Saturday, August 29, 2015

State aquariums, parks and others championing efforts to protect sea turtles

Environmentally Speaking 

A news blog from the N.C. Dept. of Environment & Natural Resources


  
 
State aquariums, parks and others championing efforts to protect sea turtles
The Outer Banks have long been a favorite destination for tourists, thanks to the miles of undisturbed sandy beaches and the opportunity to relax and experience the natural world.
Each year, some people who visit the Outer Banks witness something rare when adult sea turtles come to the barrier islands to lay their eggs.
Survival is difficult for sea turtles, however, as only one in every 1,000 turtle hatchlings will survive, and those that do live face numerous man-made and natural threats during their lifetimes.
But local, state and federal government agencies are working together to help ensure the safety of these endangered species. 
The N.C. Wildlife Resources Commission along with state park officials, the National Parks Service, local governments and our state aquariums monitor hatchlings and help rehabilitate any sea turtles that fall victim to attacks from predators or man-made hazards such as boat propellers, trash or fishing nets.
Also, North Carolina’s three state aquariums, which are part of the N.C. Department of Environment and Natural Resources, have put in place several programs to help injured juvenile and mature sea turtles when it’s apparent they will be unable to survive on their own.
The North Carolina Aquarium on Roanoke Island is home to the Sea Turtle Assistance and Rehabilitation, or STAR, Center. The STAR Center, which opened on June 27, 2014, gives visitors the unique opportunity to learn about the importance of sea turtles to North Carolina’s marine ecosystems. Today, the STAR Center has four loggerheads, two green sea turtles and one Kemp’s Ridley sea turtle in the rehabilitation facility. Aquarium visitors can learn how to help prevent any man-made injuries from happening to sea turtles in the future.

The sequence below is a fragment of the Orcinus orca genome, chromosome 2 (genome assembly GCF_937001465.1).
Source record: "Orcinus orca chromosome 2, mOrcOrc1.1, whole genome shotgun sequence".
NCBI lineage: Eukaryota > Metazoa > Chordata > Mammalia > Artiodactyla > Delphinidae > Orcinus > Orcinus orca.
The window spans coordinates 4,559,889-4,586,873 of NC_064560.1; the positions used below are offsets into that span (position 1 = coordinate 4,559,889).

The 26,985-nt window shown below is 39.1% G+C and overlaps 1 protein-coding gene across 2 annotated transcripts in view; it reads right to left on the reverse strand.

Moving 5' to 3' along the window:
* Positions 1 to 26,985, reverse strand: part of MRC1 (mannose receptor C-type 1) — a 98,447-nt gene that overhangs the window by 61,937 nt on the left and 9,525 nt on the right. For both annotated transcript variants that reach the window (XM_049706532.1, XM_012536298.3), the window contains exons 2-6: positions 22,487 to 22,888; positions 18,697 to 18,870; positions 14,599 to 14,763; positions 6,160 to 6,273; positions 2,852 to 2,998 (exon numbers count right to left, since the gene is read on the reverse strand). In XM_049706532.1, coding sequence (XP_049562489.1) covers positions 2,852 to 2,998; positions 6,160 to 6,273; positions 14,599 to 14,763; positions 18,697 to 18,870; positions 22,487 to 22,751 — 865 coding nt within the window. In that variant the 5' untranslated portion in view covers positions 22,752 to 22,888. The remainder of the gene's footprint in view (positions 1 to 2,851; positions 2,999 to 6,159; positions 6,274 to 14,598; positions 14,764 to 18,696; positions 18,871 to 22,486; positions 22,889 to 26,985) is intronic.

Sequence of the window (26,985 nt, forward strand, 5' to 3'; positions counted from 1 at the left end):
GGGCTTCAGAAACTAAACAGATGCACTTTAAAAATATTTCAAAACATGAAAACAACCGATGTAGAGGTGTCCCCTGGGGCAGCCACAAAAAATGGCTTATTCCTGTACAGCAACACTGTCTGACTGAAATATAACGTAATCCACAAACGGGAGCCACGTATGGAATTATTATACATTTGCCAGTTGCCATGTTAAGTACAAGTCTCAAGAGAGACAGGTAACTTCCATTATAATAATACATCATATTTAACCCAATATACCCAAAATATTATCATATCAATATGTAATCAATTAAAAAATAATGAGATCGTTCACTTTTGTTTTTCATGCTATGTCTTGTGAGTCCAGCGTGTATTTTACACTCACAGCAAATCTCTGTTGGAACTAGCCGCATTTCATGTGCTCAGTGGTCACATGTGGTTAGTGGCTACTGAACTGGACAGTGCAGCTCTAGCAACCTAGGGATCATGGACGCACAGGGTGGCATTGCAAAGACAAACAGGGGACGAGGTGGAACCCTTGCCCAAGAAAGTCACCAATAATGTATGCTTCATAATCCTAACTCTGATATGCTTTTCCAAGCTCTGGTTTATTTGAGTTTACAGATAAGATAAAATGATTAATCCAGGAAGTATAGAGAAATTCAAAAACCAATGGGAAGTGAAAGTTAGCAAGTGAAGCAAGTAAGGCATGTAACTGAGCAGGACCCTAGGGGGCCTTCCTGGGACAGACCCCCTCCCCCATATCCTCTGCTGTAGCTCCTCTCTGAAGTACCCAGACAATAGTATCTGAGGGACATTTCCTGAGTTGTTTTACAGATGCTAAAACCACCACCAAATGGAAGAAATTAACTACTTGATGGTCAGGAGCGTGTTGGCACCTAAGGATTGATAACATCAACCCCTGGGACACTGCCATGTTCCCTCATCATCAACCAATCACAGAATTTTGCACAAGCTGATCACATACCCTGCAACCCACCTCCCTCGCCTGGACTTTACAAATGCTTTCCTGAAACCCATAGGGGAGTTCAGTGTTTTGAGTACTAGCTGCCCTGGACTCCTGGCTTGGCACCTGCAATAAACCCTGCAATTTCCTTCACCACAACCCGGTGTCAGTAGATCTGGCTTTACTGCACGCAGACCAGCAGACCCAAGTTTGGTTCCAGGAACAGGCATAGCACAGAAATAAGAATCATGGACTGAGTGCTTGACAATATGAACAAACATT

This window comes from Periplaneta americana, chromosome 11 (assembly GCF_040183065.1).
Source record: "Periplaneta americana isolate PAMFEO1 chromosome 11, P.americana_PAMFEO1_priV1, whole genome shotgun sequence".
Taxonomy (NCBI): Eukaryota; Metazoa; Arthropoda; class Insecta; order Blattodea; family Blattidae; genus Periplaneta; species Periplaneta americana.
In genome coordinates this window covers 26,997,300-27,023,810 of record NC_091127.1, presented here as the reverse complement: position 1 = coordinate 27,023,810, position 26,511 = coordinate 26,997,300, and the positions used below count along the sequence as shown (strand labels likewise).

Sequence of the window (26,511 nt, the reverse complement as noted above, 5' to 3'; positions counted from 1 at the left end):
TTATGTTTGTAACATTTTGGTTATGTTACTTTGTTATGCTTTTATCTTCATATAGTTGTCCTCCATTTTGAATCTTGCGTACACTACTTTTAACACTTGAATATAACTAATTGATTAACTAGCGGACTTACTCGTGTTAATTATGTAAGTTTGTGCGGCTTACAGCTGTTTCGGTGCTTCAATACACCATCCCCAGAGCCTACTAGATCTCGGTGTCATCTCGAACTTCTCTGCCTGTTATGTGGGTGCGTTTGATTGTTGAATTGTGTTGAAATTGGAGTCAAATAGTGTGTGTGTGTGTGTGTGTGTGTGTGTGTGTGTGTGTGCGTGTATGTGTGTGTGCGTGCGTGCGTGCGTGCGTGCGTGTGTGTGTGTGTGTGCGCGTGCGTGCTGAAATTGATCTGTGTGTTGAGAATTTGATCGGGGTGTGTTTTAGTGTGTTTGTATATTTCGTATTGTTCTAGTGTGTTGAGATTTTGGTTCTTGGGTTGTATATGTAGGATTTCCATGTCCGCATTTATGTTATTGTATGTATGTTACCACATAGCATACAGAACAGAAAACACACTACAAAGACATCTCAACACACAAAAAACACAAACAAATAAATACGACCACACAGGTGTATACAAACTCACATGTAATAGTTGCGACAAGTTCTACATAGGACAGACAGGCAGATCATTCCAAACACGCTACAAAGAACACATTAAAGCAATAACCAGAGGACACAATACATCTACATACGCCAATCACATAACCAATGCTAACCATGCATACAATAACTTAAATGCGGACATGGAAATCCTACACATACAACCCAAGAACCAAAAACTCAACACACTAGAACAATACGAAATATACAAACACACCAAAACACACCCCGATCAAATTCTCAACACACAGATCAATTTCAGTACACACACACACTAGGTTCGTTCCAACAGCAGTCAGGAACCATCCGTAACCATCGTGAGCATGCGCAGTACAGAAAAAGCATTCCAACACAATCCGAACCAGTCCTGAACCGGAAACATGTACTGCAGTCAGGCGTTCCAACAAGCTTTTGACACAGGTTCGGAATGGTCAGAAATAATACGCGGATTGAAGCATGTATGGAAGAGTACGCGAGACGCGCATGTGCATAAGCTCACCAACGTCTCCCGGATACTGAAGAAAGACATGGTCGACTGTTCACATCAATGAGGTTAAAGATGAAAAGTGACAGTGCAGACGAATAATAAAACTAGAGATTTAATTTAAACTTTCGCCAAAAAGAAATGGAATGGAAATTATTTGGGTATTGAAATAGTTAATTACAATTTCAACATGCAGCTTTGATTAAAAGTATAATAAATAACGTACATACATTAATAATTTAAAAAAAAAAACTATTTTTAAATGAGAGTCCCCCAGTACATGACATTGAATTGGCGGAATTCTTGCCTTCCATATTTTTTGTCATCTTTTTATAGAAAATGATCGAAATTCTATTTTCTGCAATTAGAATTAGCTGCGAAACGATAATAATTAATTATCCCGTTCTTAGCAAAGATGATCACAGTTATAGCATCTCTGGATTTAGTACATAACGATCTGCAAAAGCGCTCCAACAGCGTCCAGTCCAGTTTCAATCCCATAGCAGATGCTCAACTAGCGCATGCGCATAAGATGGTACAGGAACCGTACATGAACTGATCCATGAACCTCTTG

Additional protection of sea turtle species has helped increase nesting sites along the coast. The National Parks Service is reporting 269 nests within the Cape Hatteras National Seashore, 15 more than the record set two years ago, and more than 1,000 for the entire North Carolina Coast.
Thanks to the efforts of all these state, local and federal agencies, sea turtles are being given a better chance to survive.
Officials say that’s good news for sea turtles and the economy of the Outer Banks. The North Carolina Aquarium on Roanoke Island has seen an 18 percent increase in tourist spending and a 19 percent increase in visitors between 2013 and 2014, thanks in part to the STAR Center’s popularity. Equally impressive is the fact all four Outer Banks counties saw visitor spending increase by an average of 5.3 percent in 2014, according to data released earlier this month by North Carolina Governor Pat McCrory and state Commerce Secretary John Skvarla. 
It is clear that while this important conservation work protects sea turtles and our valuable ecosystems, it also enhances the quality of life for North Carolina’s citizens and visitors.

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